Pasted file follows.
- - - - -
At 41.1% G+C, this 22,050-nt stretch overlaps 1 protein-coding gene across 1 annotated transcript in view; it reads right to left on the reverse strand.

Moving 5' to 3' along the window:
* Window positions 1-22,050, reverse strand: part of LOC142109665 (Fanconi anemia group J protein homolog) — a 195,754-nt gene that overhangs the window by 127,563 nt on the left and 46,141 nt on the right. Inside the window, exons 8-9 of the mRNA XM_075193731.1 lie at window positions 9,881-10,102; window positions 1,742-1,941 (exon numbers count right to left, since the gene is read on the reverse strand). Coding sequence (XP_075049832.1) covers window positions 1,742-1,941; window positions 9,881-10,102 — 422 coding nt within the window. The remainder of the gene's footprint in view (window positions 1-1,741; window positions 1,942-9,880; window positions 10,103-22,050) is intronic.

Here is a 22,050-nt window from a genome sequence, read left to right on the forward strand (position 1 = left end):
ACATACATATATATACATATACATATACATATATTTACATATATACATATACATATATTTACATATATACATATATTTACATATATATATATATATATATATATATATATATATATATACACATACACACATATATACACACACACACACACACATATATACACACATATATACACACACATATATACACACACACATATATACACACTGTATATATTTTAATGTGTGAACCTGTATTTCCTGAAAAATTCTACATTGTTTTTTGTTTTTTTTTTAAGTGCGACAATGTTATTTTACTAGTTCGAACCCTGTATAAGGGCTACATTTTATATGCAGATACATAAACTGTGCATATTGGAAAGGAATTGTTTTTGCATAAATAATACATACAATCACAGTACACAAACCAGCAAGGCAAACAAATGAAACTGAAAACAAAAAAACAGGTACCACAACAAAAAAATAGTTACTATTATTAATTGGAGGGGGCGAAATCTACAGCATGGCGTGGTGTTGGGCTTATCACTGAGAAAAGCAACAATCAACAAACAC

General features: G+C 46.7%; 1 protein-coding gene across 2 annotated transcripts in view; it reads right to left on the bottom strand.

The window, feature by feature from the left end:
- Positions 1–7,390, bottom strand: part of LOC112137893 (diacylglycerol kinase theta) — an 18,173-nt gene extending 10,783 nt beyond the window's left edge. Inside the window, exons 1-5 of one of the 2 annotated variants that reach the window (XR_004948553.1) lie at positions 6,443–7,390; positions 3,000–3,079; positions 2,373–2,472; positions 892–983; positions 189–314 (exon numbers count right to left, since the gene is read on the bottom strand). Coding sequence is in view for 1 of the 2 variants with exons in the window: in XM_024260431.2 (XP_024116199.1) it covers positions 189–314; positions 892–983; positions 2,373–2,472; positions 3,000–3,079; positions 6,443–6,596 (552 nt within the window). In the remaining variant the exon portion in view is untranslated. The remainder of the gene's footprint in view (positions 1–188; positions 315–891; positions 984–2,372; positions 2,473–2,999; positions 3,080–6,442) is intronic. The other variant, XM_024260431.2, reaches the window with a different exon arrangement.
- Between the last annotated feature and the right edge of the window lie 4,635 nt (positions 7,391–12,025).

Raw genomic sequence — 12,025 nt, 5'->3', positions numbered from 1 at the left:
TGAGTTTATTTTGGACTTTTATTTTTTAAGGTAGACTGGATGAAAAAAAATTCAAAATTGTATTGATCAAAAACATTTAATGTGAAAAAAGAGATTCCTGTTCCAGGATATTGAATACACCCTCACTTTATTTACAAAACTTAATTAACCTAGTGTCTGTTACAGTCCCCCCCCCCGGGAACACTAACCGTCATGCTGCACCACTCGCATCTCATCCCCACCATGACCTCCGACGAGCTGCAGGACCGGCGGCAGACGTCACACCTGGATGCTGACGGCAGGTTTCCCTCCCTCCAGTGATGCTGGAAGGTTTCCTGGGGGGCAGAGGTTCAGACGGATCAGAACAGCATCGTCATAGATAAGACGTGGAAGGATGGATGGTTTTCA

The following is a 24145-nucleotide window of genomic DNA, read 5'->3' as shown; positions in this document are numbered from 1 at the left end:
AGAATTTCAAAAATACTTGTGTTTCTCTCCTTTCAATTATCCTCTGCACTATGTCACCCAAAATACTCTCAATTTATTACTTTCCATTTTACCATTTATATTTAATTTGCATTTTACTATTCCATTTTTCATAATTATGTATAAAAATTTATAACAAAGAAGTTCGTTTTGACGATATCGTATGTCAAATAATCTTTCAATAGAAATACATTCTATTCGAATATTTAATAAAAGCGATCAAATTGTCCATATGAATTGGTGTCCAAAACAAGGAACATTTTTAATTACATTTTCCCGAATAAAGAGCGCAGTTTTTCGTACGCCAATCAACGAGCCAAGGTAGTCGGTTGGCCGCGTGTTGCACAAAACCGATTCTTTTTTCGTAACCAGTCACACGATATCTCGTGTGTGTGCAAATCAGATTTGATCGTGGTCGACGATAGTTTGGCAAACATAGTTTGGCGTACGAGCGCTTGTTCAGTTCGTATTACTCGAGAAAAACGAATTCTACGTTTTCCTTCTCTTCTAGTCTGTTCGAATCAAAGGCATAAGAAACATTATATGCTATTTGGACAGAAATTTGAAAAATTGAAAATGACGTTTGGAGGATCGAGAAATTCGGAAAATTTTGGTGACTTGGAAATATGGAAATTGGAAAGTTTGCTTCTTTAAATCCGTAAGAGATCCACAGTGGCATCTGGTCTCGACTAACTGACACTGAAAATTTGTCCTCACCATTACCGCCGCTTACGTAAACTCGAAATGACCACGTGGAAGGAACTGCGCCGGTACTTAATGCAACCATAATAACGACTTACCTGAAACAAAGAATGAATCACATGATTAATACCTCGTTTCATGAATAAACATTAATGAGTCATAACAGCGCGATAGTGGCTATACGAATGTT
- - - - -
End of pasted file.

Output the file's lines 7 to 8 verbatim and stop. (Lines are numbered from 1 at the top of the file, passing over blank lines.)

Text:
The window, feature by feature from the left end:
- Positions 1–7,390, bottom strand: part of LOC112137893 (diacylglycerol kinase theta) — an 18,173-nt gene extending 10,783 nt beyond the window's left edge. Inside the window, exons 1-5 of one of the 2 annotated variants that reach the window (XR_004948553.1) lie at positions 6,443–7,390; positions 3,000–3,079; positions 2,373–2,472; positions 892–983; positions 189–314 (exon numbers count right to left, since the gene is read on the bottom strand). Coding sequence is in view for 1 of the 2 variants with exons in the window: in XM_024260431.2 (XP_024116199.1) it covers positions 189–314; positions 892–983; positions 2,373–2,472; positions 3,000–3,079; positions 6,443–6,596 (552 nt within the window). In the remaining variant the exon portion in view is untranslated. The remainder of the gene's footprint in view (positions 1–188; positions 315–891; positions 984–2,372; positions 2,473–2,999; positions 3,080–6,442) is intronic. The other variant, XM_024260431.2, reaches the window with a different exon arrangement.